USGS Gave NASA the Right Stuff

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Sunday, July 20th, 2014, marked the 45th anniversary of the day the world stood still and watched astronauts Neil Armstrong and Edwin "Buzz" Aldrin land on the surface of the Moon. There is no question that the partnership between NASA and the USGS was crucial to the Apollo program's accomplishments.


Image Dimensions: 1280 x 720

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Length: 00:03:30

Location Taken: Reston, VA, US


Sunday, July 20th marked the 45th†anniversary of the day the world stood still and watched astronauts Neil Armstrong and Edwin ìBuzzî Aldrin land on the surface of the Moon.  There is no question that the partnership between NASA and the USGS was crucial to the Apollo programís accomplishments.

The first attempt to map lunar features for scientific and engineering purposes started with the USGS in the 1950ís. The USGS accelerated its efforts after Soviet scientists launched "Sputnik" into orbit in 1957. Then-USGS Director Thomas Nolan said studies of the geography of outer space might soon inaugurate a new cycle in the history of the USGS.    In 1959 the Survey compiled a photogeologic map of the Moon and began studies of meteorites and impact craters.  

On May 25, 1961, President John F. Kennedy proposed "landing a man on the moon and returning him safely to earth"†before the end of the decade. That year, scientist Eugene M. Shoemaker created a USGS astrogeology science center in Flagstaff, AZ.  

A space enthusiast since pre-Sputnik days, Shoemaker had an eye on becoming a scientist-astronaut. Although he never realized that ambition, for seven years starting in 1962 he would contribute to the design of Apollo's lunar surface activities and help to train the men who would be his surrogates on the moon. 

When the USGS Center of Astrogeology was founded in Flagstaff, he was appointed its chief scientist and organized the geological activities planned for the lunar landings. Astronauts were schooled in basic and advanced geology at Flagstaff.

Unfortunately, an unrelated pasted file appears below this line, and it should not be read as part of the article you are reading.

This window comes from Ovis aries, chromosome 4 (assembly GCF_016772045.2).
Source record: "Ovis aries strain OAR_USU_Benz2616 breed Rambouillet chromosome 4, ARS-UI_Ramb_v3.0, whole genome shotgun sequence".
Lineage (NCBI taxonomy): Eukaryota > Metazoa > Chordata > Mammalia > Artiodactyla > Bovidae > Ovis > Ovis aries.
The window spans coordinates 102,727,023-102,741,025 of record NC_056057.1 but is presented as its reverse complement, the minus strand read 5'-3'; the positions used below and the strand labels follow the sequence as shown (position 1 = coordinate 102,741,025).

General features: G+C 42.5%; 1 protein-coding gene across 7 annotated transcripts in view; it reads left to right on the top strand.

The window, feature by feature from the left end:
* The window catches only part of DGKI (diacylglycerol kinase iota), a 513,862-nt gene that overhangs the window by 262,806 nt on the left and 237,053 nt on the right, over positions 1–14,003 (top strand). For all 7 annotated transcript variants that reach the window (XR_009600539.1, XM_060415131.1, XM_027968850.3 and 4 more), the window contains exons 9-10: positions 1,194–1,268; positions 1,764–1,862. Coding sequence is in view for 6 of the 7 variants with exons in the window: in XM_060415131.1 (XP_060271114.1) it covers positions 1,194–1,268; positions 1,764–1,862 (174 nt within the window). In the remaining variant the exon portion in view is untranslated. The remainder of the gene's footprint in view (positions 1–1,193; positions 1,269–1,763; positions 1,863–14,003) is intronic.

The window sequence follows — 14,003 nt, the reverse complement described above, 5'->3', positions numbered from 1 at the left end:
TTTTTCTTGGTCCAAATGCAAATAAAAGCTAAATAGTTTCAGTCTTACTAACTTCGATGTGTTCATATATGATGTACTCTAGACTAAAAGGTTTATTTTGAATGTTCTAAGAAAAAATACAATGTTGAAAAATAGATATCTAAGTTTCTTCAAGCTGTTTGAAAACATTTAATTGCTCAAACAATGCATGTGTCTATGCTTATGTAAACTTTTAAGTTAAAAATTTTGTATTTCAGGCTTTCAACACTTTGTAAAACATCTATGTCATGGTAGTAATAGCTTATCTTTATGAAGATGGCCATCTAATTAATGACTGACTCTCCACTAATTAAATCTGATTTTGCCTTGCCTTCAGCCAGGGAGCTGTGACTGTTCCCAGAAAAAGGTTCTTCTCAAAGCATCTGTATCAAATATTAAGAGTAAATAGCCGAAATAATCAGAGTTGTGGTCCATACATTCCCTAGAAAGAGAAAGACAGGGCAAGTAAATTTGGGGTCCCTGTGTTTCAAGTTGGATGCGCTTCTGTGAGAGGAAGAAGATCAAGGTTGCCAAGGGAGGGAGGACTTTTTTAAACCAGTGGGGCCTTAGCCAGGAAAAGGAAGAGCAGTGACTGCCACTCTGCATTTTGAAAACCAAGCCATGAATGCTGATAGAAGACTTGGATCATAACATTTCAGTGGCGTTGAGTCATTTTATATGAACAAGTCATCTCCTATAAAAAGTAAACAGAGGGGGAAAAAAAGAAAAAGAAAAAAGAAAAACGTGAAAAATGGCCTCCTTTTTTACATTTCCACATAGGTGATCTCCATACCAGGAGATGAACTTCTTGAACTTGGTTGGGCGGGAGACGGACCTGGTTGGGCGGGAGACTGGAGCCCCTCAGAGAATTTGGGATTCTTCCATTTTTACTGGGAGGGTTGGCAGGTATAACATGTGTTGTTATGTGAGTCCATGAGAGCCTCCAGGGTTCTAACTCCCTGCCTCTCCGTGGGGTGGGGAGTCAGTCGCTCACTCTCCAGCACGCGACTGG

Although he retired from the USGS in 1993, Shoemaker continued to influence science in many ways even beyond his death.  He, his wife Carolyn, and a colleague discovered the Comet Shoemaker-Levy 9 which impacted Jupiter in 1994, giving the world of science a major new insight into both the dynamics of comets and the planetary science of Jupiter. Following his death in 1997, a small amount of his ashes was sent to the Moon. 

Twelve astronauts explored six areas of the lunar surface between July 1969 and December 1972.† Ridley worked with many astronauts, including another USGS geologist Harrison "Jack" Schmitt, who worked in Flagstaff, landed on the moon and later became a U.S. Senator. During the Apollo 17 mission with Schmitt on-board, the moonbuggy, or moon rover, lost a fender and the dust had to be minimized.  By improvising, the astronauts taped four laminated maps together to create a make-shift fender. Itís long believed these were USGS maps.  

Today, the USGS astrogeology program continues to participate in the collaborative planning and operation of space exploration missions. The primary research focus is explaining geological and geophysical processes on the rocky planets and satellites. Such research leads to a better understanding of the character of our neighboring planets, the origins of the solar system, and a better comprehension of our own planet, Earth.